Programming is great. You get to create something new, stimulate your brain and have fun along the way - especially if you're programming games. So we're going to show you how to write your very own Space Invaders lookalike called PyInvaders - but don't panic if you're tired of dull programming theory: take that palm away from your forehead. Here we'll focus on doing Cool Stuff(tm), making a game work instead of warbling about algorithms, data structures and object oriented polymorphism encapsulation. Or whatever.
Consequently, to follow this guide it helps if you have some prior programming experience. We're not going to explain everything in depth; if you've dabbled in some code before, and know your arrays from your elbow, you won't have any problems. For those completely new to programming, you might find some of the terminology a bit bamboozling, but you don't have to understand it all. Just take in what you can, grab the source code from the DVD and start experimenting by making changes yourself. That's how all great programmers got started!
So, as mentioned, we'll be making a mini Space Invaders clone. Our choice of programming language is Python due to its simple syntax and code cleanliness - it's very easy to read. PyGame, a language binding that wraps the SDL multi-media library around Python, will provide the graphical plumbing for our program, saving us from the chore of manipulating images by hand. Most distros have Python pre-installed, and PyGame is available in nigh-on every repository, so get the tools, open up a text editor, and let's get cracking...
A Python primer
Before embarking on any programming project, it's essential to get comfortable with the language to be used, even if it's just the raw basics. Given that 99% of programming is about manipulating variables (data storage places), calling routines (standalone bits of code) and acting on the result (if a = b, then do c), we can summarise Python's workings very succinctly below. (If you're a a regular Python hacker, just skip over this bit.)
def Multiply(x, y):
z = x * y
a = 5
b = 10
print "a is", a, "and b is", b
answer = Multiply(a, b)
if answer > 10:
print "Result is bigger than 10"
print "Less or equal to 10"
This very short program demonstrates many features of Python in action. Save this code to a file called test.py in your home directory, then open a terminal and enter 'python test.py' to run it.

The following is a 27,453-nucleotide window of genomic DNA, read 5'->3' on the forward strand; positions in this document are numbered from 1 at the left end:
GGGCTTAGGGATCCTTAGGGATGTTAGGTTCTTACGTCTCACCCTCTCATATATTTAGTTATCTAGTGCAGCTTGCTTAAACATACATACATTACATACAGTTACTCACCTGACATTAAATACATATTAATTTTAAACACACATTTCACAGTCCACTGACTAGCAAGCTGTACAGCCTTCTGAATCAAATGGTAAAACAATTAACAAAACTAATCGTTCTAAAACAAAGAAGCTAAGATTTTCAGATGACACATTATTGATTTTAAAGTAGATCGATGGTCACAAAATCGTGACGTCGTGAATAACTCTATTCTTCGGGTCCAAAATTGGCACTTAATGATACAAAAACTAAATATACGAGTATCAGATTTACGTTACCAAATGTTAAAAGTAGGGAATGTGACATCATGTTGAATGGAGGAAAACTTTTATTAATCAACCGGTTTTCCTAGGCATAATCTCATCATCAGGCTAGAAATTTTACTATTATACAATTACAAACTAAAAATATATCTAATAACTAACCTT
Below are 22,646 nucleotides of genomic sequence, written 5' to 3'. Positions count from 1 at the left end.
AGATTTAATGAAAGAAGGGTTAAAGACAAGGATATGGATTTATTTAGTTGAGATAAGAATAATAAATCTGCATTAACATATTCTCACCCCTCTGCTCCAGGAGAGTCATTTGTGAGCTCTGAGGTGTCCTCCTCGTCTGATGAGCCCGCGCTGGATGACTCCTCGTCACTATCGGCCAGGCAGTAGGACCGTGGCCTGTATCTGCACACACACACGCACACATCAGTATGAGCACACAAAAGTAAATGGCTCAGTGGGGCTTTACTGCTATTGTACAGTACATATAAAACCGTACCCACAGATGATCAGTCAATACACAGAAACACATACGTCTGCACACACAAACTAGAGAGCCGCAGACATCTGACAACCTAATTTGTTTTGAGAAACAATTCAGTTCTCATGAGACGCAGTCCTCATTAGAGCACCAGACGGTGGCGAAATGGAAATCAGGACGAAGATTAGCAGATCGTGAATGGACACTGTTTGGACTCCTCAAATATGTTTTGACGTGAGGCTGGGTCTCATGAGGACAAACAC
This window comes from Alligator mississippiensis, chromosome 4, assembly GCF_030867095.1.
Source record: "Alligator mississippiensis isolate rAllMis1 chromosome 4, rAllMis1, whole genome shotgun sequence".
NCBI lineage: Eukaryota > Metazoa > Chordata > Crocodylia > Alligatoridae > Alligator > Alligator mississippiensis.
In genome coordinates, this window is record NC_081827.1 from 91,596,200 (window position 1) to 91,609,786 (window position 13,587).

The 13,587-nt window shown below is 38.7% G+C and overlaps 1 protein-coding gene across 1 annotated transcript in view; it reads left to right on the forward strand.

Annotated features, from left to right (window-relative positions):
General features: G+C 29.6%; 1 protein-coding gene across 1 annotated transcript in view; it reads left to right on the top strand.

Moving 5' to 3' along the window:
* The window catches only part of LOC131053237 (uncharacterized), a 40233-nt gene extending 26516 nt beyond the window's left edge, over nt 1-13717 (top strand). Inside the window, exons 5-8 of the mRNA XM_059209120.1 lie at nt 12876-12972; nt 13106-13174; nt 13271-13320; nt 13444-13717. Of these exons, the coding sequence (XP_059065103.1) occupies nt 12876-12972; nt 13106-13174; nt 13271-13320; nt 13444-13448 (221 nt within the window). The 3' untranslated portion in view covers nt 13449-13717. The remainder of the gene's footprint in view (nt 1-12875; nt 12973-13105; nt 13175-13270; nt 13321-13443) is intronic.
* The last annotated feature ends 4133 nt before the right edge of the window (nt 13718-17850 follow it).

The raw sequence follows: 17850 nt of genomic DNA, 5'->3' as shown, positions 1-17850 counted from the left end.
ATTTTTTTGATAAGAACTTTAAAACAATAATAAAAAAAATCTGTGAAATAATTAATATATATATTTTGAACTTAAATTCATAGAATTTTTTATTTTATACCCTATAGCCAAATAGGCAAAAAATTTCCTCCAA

The first three lines create (define) a function called Multiply - that is, a chunk of code that isn't executed when we start the program, but a routine that we can call upon later. The x and y are two variables that need to be sent to the routine when we run it. You can then see that a new variable called z is created, and it's assigned the value of x multiplied by y. We then return the number in that variable back to the calling program.
After this function, execution of the program starts. We know this because there's no indentation - ie tabs or spaces before the code. Python makes heavy use of indentation to show where code belongs, whether it's part of a function or a loop etc. In this case, there's no indentation because it's not part of the preceding Multiply function, so execution begins here.
We create two variables called a and b, giving them the values 5 and 10 respectively. (A variable is a container for data - it can contain other numbers throughout the duration of the program.) We print out the contents of the variables, and then send them to the Multiply function that we created before. Remember the 'return' part of the Multiply function? Well, that sends back the multiplied result, so we store that result into a new 'answer' variable.
Finally, we check to see if the answer variable is bigger than 10; if so, we print a message. If it's smaller than (or equal to) 10, we print a different message. Try changing the numbers in this program and experimenting with the code to get to grips with Python - once you feel comfortable, you're ready for some game coding capers.
Text editors with syntax colouring, such as KWrite, make it easier to read your code.